As seen in Horror Club, Sadie is a huge fan of horror movies, and her collection of videos is definitely not Steven-friendly. Let’s be glad he didn’t go for “Caligula – The Documentary.”
Steven picks out “Fangs of Love,” a cheesy werewolf romance movie that Sadie is only interested in watching to laugh at. Steven, of course, is really into it, crying at the end, which concerns Sadie.
Sadie questions him on making a big deal of refusing her invitation in front of Steven the day before, and coming over the next day. “It’s like you’re one way in private and a different way in public. You act like you don’t know you don’t want to be seen with me, but I do know. I’m not stupid.”
This is a pretty understandable conclusion Sadie has drawn here. It’s not explicit if that’s actually how Lars feels, but it does track with some of his previous behavior, including wanting to keep his horror club with Ronaldo a secret when they were kids.
Steven, of course, is in way over his head here. Steven, having been raised largely away from humanity, doesn’t have any concept of the kinds of social pressures that might drive Lars to act like that. While I wouldn’t call the relationship between Lars and Sadie mature, exactly, it is far more characteristic of late teens and early adults than of someone Steven’s age.
And Sadie’s comment that Lars is different in public and in private is another unsubtle hint as to the moral of the story here. Steven is trying to “fix” Lars’ relationships with people, but all he really knows about them is the very limited things he’s seen. He doesn’t know anything of the history between Lars and his parents, or what Lars and Sadie talk about alone in her room. It’s one thing when he’s mediating between people he knows very well, like Pearl and Greg, or when people explicitly ask for his advice, but he really doesn’t know these two that well, and they definitely did not ask for his opinion on this situation.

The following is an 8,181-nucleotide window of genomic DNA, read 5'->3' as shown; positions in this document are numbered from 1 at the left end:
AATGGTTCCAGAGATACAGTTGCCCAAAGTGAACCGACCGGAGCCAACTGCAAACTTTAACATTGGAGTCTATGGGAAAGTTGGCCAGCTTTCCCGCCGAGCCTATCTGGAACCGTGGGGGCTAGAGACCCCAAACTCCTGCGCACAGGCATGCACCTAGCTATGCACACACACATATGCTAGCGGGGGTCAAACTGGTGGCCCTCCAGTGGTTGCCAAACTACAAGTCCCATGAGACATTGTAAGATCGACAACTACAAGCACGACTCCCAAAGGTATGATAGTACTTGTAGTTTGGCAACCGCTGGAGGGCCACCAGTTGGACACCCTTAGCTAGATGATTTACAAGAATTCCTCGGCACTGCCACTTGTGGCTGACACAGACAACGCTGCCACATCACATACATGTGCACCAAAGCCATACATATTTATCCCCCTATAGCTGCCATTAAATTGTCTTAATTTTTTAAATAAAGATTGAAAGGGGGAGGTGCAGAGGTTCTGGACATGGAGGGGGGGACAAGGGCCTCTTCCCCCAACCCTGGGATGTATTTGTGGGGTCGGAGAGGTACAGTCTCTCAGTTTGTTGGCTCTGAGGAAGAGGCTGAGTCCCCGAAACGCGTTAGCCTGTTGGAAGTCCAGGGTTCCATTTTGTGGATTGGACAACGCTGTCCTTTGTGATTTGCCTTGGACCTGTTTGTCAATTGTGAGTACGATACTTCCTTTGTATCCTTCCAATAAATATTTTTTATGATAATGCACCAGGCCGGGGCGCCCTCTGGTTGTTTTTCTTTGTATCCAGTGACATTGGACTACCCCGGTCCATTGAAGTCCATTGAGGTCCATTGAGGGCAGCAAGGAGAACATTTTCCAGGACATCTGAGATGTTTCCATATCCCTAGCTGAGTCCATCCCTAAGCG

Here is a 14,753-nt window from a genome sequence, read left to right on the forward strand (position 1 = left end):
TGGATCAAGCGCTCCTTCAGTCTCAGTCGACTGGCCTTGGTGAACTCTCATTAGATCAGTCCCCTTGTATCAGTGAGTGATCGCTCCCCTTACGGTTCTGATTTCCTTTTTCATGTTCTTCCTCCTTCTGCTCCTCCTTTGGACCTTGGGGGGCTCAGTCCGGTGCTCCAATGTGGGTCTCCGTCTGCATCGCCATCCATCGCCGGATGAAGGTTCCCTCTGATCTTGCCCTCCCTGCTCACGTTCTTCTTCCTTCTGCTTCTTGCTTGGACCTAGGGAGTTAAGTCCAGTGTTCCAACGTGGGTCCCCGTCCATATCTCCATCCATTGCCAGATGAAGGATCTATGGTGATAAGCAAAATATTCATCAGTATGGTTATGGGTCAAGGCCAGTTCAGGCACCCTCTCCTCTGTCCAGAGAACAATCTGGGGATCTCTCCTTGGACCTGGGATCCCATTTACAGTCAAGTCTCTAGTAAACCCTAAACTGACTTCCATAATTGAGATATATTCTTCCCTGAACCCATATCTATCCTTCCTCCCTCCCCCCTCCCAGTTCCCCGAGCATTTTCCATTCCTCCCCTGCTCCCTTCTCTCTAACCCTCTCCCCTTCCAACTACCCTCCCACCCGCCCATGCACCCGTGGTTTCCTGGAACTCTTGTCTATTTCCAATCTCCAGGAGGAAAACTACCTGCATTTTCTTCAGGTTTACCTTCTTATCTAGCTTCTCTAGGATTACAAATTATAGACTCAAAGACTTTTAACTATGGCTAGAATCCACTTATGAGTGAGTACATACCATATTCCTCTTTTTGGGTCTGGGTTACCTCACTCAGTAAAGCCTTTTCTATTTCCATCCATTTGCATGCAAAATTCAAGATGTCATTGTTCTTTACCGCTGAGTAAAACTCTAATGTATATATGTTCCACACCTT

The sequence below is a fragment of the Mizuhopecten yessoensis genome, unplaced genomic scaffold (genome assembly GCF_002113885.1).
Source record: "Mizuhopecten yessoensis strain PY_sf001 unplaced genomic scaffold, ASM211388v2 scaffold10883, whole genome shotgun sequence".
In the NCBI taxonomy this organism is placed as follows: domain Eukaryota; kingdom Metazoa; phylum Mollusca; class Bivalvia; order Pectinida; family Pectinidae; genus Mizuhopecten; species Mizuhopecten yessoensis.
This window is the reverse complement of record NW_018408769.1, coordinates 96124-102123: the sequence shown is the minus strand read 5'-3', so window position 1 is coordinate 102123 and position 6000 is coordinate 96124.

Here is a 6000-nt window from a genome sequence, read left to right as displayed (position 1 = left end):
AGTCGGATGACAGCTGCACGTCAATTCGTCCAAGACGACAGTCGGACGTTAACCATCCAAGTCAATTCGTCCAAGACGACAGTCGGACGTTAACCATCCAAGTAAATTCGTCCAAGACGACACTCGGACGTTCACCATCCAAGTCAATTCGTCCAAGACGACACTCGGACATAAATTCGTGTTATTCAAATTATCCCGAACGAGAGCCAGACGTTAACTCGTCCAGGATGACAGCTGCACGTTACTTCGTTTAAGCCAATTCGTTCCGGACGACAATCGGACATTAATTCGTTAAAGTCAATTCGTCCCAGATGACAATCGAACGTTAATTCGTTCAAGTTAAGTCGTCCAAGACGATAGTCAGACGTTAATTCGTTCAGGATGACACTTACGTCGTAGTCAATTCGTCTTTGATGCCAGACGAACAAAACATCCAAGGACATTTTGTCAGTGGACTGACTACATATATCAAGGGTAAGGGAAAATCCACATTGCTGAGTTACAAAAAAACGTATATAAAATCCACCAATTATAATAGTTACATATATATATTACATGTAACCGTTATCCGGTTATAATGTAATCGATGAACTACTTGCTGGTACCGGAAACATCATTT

Steven puts a hand on Sadie’s shoulder, telling her not to be sad. She immediately shrugs it off. This is pretty much his final warning to back off with what he’s about to do, but it’s just not something Steven is able to recognize.
Sadie asks him how he really feels about her. “I love you!” Steven declares, clearly proud of himself.
Sadie is at first shocked, and then furious – not the reaction Steven anticipated at all. “All right, I get it. Some cute little heart gauges, a dumb fluffy movie, that’s enough for Sadie? Right, Lars?”
Steven, of course, has no idea how to respond to this, and probably doesn’t even realize the full implications of what Sadie is saying here. Even if you don’t think that Sadie construed this sexually – and honestly, that’s a valid if dark interpretation of her words – she’s still feeling used by what to her seems a totally out of nowhere, insincere romantic gesture. The idea that real life relationships like that exist is something that Steven doesn’t even know about, except perhaps in movies.